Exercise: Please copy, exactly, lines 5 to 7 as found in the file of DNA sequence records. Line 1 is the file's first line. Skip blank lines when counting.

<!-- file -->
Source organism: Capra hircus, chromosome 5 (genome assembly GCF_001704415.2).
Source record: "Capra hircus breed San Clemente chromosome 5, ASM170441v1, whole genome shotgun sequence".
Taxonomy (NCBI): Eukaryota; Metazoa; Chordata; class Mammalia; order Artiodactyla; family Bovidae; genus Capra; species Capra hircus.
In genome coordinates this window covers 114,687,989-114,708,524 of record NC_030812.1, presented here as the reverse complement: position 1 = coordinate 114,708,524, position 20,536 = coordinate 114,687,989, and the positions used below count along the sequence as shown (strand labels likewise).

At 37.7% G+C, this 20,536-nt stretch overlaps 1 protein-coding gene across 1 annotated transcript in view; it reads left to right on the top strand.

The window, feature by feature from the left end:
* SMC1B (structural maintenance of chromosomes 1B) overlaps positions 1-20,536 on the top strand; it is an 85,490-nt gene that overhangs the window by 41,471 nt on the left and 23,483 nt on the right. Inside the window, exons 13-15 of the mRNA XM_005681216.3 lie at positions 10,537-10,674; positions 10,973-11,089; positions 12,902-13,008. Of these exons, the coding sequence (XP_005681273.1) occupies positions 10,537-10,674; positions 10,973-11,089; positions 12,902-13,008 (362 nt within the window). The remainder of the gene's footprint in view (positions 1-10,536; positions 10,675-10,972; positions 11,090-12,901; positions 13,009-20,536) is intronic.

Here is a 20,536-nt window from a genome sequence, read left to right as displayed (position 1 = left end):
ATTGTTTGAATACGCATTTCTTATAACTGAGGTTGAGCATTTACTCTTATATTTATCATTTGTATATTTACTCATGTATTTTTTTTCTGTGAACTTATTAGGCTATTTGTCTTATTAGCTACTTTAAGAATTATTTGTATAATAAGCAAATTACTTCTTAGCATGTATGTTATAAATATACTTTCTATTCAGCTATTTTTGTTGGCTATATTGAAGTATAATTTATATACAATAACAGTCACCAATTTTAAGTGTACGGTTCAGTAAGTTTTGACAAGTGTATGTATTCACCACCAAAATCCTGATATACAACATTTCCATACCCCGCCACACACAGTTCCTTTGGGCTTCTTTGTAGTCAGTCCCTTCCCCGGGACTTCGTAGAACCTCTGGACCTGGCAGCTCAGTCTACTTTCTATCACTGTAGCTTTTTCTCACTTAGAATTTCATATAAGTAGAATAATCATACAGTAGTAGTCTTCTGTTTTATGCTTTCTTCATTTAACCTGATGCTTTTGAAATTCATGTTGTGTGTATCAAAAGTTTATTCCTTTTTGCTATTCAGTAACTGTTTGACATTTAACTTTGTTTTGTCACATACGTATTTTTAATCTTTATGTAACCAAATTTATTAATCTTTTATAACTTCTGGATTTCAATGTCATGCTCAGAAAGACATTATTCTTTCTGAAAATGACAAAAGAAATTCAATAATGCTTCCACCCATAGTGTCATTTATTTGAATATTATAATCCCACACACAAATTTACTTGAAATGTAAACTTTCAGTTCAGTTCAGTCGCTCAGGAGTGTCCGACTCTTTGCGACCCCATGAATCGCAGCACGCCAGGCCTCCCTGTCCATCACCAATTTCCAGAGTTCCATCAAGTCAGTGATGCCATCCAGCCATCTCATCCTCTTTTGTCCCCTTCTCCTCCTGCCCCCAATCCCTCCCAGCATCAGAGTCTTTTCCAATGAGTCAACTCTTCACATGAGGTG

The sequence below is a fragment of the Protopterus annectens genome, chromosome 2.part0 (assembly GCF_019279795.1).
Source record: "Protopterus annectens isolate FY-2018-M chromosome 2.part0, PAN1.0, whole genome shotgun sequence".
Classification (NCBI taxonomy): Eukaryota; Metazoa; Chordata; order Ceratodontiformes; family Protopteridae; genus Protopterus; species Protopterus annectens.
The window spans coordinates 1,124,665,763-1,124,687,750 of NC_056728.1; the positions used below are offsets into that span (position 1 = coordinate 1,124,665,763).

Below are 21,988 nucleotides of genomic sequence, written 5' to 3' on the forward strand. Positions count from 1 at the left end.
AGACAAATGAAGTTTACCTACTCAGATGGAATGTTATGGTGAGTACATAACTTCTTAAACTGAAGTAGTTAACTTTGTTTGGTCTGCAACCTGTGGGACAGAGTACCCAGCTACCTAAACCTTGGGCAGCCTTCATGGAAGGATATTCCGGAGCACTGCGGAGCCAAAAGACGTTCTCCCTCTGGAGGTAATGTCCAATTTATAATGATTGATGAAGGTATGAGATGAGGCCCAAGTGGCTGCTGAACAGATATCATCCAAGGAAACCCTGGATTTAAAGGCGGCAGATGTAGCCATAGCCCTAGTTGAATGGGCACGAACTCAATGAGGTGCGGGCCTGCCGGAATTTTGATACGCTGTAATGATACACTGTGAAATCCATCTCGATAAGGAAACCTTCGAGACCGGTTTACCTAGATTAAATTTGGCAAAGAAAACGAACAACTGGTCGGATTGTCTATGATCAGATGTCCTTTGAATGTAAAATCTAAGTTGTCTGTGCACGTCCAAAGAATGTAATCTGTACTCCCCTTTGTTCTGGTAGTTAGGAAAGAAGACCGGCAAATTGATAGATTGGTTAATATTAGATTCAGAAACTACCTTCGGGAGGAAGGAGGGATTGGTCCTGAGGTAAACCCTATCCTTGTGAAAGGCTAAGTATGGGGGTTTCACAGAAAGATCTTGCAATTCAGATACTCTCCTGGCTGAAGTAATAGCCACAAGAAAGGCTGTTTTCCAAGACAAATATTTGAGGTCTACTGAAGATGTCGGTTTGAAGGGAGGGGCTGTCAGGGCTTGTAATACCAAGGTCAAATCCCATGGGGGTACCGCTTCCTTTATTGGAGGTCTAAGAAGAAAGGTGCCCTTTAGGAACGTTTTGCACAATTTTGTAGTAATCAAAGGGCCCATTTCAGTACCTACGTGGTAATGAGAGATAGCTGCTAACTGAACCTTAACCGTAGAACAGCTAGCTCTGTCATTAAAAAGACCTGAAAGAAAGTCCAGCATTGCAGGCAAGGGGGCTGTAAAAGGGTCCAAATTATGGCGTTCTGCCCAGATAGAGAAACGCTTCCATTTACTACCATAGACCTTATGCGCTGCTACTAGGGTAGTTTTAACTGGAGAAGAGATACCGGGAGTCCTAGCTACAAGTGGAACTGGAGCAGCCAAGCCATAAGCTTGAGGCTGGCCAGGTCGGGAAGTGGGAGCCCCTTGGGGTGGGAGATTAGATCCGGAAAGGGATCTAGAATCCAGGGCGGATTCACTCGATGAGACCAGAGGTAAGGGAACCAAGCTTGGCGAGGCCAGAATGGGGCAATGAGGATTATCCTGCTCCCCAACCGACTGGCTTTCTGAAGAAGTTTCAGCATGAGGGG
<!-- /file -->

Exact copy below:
At 37.7% G+C, this 20,536-nt stretch overlaps 1 protein-coding gene across 1 annotated transcript in view; it reads left to right on the top strand.

The window, feature by feature from the left end:
* SMC1B (structural maintenance of chromosomes 1B) overlaps positions 1-20,536 on the top strand; it is an 85,490-nt gene that overhangs the window by 41,471 nt on the left and 23,483 nt on the right. Inside the window, exons 13-15 of the mRNA XM_005681216.3 lie at positions 10,537-10,674; positions 10,973-11,089; positions 12,902-13,008. Of these exons, the coding sequence (XP_005681273.1) occupies positions 10,537-10,674; positions 10,973-11,089; positions 12,902-13,008 (362 nt within the window). The remainder of the gene's footprint in view (positions 1-10,536; positions 10,675-10,972; positions 11,090-12,901; positions 13,009-20,536) is intronic.